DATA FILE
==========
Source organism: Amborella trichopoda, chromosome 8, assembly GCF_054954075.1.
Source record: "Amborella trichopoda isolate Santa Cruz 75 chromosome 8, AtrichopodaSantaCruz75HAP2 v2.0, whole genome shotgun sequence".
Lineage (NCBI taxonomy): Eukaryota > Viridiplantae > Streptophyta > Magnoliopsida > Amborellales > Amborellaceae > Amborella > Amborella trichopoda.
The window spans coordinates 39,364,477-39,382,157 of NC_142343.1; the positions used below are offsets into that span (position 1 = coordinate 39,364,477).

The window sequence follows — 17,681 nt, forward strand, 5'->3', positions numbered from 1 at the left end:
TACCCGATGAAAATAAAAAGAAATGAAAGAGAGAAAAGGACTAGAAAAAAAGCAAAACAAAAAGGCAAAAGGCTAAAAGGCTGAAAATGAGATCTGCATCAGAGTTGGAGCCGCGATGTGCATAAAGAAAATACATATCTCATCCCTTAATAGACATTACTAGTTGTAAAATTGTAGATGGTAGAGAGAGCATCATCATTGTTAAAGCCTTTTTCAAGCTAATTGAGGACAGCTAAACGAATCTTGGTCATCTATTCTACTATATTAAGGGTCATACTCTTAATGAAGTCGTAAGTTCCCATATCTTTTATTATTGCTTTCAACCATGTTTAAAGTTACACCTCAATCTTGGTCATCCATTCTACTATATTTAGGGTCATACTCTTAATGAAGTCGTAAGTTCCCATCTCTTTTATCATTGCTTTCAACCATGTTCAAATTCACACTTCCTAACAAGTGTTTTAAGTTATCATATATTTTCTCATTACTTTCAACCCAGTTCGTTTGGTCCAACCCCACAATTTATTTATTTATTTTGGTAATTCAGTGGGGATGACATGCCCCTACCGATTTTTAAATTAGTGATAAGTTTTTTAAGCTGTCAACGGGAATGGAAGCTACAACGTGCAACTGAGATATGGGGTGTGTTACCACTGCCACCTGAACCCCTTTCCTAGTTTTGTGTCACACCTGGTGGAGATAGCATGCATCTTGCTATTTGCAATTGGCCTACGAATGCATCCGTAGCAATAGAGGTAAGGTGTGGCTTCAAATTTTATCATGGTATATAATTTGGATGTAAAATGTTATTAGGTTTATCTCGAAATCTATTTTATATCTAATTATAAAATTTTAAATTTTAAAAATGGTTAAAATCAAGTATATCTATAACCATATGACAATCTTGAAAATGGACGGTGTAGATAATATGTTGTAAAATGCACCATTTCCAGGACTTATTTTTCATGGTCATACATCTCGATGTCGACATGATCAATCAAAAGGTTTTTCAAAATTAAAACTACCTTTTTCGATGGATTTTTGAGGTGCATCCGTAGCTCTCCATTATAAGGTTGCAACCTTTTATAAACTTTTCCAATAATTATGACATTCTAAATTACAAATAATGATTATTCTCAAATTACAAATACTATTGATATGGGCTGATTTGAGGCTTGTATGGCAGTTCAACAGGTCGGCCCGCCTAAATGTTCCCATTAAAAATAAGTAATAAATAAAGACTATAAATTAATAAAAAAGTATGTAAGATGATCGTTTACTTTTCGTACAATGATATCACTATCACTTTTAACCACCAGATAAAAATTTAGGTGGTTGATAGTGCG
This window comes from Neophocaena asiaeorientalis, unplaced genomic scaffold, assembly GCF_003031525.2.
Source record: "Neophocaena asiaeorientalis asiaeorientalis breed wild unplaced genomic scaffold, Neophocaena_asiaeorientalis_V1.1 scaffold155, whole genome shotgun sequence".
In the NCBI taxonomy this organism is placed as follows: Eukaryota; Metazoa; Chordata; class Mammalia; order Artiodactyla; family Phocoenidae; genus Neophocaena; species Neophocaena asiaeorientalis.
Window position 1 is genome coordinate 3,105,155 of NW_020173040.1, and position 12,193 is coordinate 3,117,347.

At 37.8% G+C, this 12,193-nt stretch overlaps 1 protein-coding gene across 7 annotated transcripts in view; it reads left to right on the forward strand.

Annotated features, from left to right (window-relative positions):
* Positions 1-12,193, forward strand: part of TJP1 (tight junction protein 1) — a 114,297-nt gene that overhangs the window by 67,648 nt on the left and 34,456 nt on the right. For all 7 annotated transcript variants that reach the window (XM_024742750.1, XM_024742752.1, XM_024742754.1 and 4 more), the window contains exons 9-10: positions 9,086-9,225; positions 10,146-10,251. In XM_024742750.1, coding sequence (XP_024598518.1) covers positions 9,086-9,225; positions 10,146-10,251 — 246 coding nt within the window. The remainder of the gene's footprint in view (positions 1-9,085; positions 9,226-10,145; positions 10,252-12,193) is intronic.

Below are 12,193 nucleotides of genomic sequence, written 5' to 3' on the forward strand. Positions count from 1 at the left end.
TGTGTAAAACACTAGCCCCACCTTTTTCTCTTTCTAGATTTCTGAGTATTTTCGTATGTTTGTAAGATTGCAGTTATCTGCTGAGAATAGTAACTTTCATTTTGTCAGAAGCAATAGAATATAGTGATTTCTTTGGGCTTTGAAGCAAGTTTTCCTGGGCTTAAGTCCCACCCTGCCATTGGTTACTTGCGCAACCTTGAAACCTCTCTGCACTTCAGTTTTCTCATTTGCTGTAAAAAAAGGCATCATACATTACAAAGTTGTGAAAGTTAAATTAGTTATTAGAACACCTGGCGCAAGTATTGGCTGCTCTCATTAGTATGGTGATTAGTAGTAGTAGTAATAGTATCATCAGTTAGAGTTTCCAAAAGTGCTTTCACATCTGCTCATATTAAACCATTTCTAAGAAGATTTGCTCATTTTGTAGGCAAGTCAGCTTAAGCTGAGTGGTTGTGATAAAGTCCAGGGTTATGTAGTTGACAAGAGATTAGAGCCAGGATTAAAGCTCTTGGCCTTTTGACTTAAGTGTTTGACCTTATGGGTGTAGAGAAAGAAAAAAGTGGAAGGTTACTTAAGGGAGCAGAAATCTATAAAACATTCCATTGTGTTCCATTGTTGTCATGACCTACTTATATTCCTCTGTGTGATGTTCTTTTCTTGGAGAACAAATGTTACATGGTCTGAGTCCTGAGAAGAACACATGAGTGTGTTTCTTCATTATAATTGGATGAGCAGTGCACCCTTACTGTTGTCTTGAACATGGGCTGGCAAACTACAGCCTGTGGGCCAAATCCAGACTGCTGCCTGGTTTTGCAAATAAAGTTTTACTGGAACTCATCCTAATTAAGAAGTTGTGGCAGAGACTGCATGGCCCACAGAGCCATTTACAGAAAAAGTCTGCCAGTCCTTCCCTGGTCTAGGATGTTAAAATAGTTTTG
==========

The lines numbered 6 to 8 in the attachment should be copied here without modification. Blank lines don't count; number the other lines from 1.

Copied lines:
TACCCGATGAAAATAAAAAGAAATGAAAGAGAGAAAAGGACTAGAAAAAAAGCAAAACAAAAAGGCAAAAGGCTAAAAGGCTGAAAATGAGATCTGCATCAGAGTTGGAGCCGCGATGTGCATAAAGAAAATACATATCTCATCCCTTAATAGACATTACTAGTTGTAAAATTGTAGATGGTAGAGAGAGCATCATCATTGTTAAAGCCTTTTTCAAGCTAATTGAGGACAGCTAAACGAATCTTGGTCATCTATTCTACTATATTAAGGGTCATACTCTTAATGAAGTCGTAAGTTCCCATATCTTTTATTATTGCTTTCAACCATGTTTAAAGTTACACCTCAATCTTGGTCATCCATTCTACTATATTTAGGGTCATACTCTTAATGAAGTCGTAAGTTCCCATCTCTTTTATCATTGCTTTCAACCATGTTCAAATTCACACTTCCTAACAAGTGTTTTAAGTTATCATATATTTTCTCATTACTTTCAACCCAGTTCGTTTGGTCCAACCCCACAATTTATTTATTTATTTTGGTAATTCAGTGGGGATGACATGCCCCTACCGATTTTTAAATTAGTGATAAGTTTTTTAAGCTGTCAACGGGAATGGAAGCTACAACGTGCAACTGAGATATGGGGTGTGTTACCACTGCCACCTGAACCCCTTTCCTAGTTTTGTGTCACACCTGGTGGAGATAGCATGCATCTTGCTATTTGCAATTGGCCTACGAATGCATCCGTAGCAATAGAGGTAAGGTGTGGCTTCAAATTTTATCATGGTATATAATTTGGATGTAAAATGTTATTAGGTTTATCTCGAAATCTATTTTATATCTAATTATAAAATTTTAAATTTTAAAAATGGTTAAAATCAAGTATATCTATAACCATATGACAATCTTGAAAATGGACGGTGTAGATAATATGTTGTAAAATGCACCATTTCCAGGACTTATTTTTCATGGTCATACATCTCGATGTCGACATGATCAATCAAAAGGTTTTTCAAAATTAAAACTACCTTTTTCGATGGATTTTTGAGGTGCATCCGTAGCTCTCCATTATAAGGTTGCAACCTTTTATAAACTTTTCCAATAATTATGACATTCTAAATTACAAATAATGATTATTCTCAAATTACAAATACTATTGATATGGGCTGATTTGAGGCTTGTATGGCAGTTCAACAGGTCGGCCCGCCTAAATGTTCCCATTAAAAATAAGTAATAAATAAAGACTATAAATTAATAAAAAAGTATGTAAGATGATCGTTTACTTTTCGTACAATGATATCACTATCACTTTTAACCACCAGATAAAAATTTAGGTGGTTGATAGTGCG
This window comes from Neophocaena asiaeorientalis, unplaced genomic scaffold, assembly GCF_003031525.2.
Source record: "Neophocaena asiaeorientalis asiaeorientalis breed wild unplaced genomic scaffold, Neophocaena_asiaeorientalis_V1.1 scaffold155, whole genome shotgun sequence".